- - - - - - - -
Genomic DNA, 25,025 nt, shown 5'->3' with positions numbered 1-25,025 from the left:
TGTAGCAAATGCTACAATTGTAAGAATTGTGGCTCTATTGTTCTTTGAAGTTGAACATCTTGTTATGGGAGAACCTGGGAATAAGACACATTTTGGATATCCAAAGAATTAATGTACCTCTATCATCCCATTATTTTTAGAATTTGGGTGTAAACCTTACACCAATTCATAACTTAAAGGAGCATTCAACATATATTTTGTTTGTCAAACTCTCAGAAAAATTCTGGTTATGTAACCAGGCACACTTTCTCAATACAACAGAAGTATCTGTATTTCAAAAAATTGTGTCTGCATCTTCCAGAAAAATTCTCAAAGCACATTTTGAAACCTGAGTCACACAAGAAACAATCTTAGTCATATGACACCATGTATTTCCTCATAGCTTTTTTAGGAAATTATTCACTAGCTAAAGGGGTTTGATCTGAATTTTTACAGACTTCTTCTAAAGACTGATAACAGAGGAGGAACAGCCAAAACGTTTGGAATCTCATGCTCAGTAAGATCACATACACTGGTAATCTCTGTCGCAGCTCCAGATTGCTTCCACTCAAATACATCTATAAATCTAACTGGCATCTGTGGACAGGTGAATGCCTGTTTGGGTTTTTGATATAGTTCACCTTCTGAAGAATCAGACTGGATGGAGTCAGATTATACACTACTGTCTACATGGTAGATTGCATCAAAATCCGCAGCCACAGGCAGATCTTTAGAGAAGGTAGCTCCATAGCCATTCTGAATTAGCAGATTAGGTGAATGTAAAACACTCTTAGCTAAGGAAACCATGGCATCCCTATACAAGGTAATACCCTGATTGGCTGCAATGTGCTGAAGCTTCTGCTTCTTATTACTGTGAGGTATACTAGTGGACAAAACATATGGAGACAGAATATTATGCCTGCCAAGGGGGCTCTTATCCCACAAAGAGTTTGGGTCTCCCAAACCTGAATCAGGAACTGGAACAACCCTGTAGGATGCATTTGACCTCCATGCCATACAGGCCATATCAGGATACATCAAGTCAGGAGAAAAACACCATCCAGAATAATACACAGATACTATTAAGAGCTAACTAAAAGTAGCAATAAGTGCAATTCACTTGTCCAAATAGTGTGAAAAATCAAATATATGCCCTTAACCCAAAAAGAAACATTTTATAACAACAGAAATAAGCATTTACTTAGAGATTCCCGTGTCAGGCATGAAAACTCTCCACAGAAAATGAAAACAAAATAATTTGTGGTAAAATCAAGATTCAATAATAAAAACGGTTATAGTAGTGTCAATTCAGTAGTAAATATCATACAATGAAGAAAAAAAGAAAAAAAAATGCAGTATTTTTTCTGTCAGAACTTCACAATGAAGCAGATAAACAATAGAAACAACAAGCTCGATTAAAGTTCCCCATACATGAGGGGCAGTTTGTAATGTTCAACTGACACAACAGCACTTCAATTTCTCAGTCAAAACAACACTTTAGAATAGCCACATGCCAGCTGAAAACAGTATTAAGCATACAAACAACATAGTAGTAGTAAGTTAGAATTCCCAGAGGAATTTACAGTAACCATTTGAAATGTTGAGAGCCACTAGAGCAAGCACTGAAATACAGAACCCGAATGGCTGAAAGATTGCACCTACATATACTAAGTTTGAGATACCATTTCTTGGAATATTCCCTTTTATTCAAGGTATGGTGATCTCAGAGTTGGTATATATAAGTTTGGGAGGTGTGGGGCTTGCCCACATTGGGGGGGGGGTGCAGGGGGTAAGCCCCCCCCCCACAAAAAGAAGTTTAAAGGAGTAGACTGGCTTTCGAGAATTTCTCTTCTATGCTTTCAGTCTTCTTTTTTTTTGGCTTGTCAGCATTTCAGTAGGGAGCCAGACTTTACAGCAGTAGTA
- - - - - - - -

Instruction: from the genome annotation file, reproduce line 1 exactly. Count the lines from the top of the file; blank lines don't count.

Genomic DNA, 25,025 nt, shown 5'->3' with positions numbered 1-25,025 from the left: